How do you keep your team motivated and productive under high pressure and tight deadlines?
Creative projects can be highly stressful. Plans fall apart, deadlines change suddenly, and budgets evaporate. The pace, uncertainty, and demand for quality can wear on even the most seasoned creative pros. Creative directors have to know how to hold their teams to high standards while keeping them motivated for the long haul.
This question will reveal how the candidate operates as an overseer. Do they have a specific approach to driving performance without being overbearing? Are they comfortable communicating difficult information to staff? Are they willing to pitch in and help with a deadline fast approaching?
It will also demonstrate how they manage the stress of difficult clients and unforeseen project changes. Listen to see if the candidate shares positive management strategies or if they lean more toward pressuring and intimidation. Also, pay attention to whether or not the candidate mentions specific techniques for managing workloads, formulating timelines, and clearly communicating due dates.
How do you present creative work to internal company stakeholders and executives?
Creative directors rarely have final creative say within their organizations. They must seek approval from supervisors. Often, this means department managers and company executives. The candidate should understand that pitching creative work to internal company stakeholders involves more than presenting. It’s about communicating concepts in a way that inspires others and clearly illustrates value.
Listen to see if the candidate mentions presentation strategies and whether or not they are enthusiastic about pitching the value of design. Also, the candidate should mention the need to tailor presentations based on the audience. Creative directors regularly face pushback on their ideas, so the candidate should demonstrate a willingness to defend design decisions with both quantitative and qualitative data.
Finally, listen for indicators that the candidate is uncomfortable speaking in front of groups or doesn’t value design feedback, as both could lead to unnecessary internal conflict.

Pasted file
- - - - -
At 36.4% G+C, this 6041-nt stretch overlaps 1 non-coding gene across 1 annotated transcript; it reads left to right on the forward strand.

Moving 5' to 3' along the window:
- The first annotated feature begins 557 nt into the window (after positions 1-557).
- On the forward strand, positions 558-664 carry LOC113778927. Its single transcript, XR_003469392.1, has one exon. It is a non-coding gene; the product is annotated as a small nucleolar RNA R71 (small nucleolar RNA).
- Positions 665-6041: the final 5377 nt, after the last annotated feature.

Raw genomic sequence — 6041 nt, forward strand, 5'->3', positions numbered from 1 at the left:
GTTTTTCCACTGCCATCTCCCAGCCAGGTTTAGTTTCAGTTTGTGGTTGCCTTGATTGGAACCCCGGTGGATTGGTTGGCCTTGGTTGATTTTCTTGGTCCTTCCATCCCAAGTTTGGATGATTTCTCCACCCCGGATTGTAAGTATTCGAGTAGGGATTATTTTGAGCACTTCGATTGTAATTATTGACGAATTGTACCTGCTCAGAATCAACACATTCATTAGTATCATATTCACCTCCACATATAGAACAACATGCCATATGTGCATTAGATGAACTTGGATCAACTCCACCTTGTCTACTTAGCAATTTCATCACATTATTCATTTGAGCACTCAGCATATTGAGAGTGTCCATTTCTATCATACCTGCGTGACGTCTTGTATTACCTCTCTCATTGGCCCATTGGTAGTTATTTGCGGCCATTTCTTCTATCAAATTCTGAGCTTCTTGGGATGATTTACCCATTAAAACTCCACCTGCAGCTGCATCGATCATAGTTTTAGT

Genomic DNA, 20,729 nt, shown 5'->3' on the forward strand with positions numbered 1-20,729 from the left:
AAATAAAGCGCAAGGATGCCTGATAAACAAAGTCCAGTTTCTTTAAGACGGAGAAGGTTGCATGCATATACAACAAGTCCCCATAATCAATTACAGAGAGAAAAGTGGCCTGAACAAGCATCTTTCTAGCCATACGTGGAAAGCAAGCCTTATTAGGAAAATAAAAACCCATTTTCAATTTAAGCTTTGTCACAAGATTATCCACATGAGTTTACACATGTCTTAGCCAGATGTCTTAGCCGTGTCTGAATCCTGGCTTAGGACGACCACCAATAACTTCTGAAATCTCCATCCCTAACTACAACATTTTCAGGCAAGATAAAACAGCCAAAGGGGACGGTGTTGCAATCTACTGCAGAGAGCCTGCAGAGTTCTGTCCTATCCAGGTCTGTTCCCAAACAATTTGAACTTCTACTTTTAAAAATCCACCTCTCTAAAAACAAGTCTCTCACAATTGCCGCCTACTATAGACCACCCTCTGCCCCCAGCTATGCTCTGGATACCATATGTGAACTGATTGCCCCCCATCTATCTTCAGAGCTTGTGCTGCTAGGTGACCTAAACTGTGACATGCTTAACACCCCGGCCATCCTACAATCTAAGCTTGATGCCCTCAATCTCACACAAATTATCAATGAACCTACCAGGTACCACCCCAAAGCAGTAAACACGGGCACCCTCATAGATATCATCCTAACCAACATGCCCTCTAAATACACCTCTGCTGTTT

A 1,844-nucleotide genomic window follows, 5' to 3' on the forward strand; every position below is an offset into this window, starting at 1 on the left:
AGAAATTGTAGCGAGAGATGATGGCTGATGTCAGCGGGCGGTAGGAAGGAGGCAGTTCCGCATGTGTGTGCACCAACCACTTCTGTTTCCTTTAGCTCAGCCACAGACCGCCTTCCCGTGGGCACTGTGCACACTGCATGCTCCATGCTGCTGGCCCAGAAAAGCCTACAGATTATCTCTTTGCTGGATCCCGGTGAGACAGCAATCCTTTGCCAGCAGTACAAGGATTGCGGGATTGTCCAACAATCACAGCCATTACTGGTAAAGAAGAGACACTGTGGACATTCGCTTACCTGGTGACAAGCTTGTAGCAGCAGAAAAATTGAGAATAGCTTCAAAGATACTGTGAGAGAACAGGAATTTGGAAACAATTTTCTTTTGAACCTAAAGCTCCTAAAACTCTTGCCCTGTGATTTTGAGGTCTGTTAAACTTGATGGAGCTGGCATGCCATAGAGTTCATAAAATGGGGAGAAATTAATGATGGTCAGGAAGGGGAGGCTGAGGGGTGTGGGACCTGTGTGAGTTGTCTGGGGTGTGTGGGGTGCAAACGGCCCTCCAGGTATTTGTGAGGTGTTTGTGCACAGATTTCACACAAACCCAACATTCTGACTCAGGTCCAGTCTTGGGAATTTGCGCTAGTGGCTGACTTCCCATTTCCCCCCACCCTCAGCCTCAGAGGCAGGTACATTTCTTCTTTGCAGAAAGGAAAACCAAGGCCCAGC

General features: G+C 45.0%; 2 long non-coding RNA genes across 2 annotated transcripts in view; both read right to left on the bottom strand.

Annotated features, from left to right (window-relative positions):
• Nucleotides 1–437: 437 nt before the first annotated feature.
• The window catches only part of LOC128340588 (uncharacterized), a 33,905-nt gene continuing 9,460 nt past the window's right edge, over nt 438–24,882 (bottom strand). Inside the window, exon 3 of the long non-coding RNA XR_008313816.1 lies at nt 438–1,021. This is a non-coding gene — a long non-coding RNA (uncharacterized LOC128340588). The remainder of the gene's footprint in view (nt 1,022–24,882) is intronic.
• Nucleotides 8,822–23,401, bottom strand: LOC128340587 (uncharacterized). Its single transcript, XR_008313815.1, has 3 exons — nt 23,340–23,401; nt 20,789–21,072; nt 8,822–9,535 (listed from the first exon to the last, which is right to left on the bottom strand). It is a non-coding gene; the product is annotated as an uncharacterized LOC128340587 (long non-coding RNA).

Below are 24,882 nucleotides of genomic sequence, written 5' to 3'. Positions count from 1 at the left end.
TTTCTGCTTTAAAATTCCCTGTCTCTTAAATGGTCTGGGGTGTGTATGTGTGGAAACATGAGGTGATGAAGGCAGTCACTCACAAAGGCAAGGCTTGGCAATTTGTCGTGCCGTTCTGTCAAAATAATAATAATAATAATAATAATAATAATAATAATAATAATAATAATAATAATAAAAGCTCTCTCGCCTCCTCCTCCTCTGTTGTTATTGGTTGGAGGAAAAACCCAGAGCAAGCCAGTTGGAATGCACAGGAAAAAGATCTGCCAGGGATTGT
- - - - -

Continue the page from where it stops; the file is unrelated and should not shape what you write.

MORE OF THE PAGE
There is more to interviewing than tricky technical questions, so these are intended merely as a guide. Not every “A” candidate worth hiring will be able to answer them all, nor does answering them all guarantee an “A” candidate. At the end of the day, hiring remains an art, a science — and a lot of work.
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With 23+ years of remote experience, Dickon is a digital leader in UX, product design, digital strategy, and team management. He has conceived, planned, managed, designed, and built digital products for Disney, OPI, Paramount Pictures, and the Television Academy, servicing over 50 million users. Dickon’s award-winning work has been twice nominated for a Webby as well as having been a Webby honoree.Show More
Creative Direction Designer, Sketch, User Interface (UI), Mobile Design, Mobile App Design, Mobile UI Design, Web Design, Mobile UX Design, iOS App Design, Web App Design, iOS, Adobe Photoshop, UI Design,
Tomass is a senior-level UI/UX designer with over a decade of experience creating functional and beautiful user experiences that drive business success. He is a dedicated professional who strives to stay up-to-date with the latest design trends and techniques and is always looking for new opportunities to learn and grow as a designer. Tomass is a seasoned UI/UX designer with a proven track record in delivering successful projects.Show More
Kim has been leading design projects for over a decade with clients worldwide, including Hong Kong, Singapore, Dubai, Abu Dhabi, Europe, South Korea, and the U.S. He has designed sophisticated yet straightforward UI/UX systems and led international teams. More importantly, Kim has extensive industry experience in agency and corporation environments, and he collaborated with multicultural teams from the government and private sectors.Show More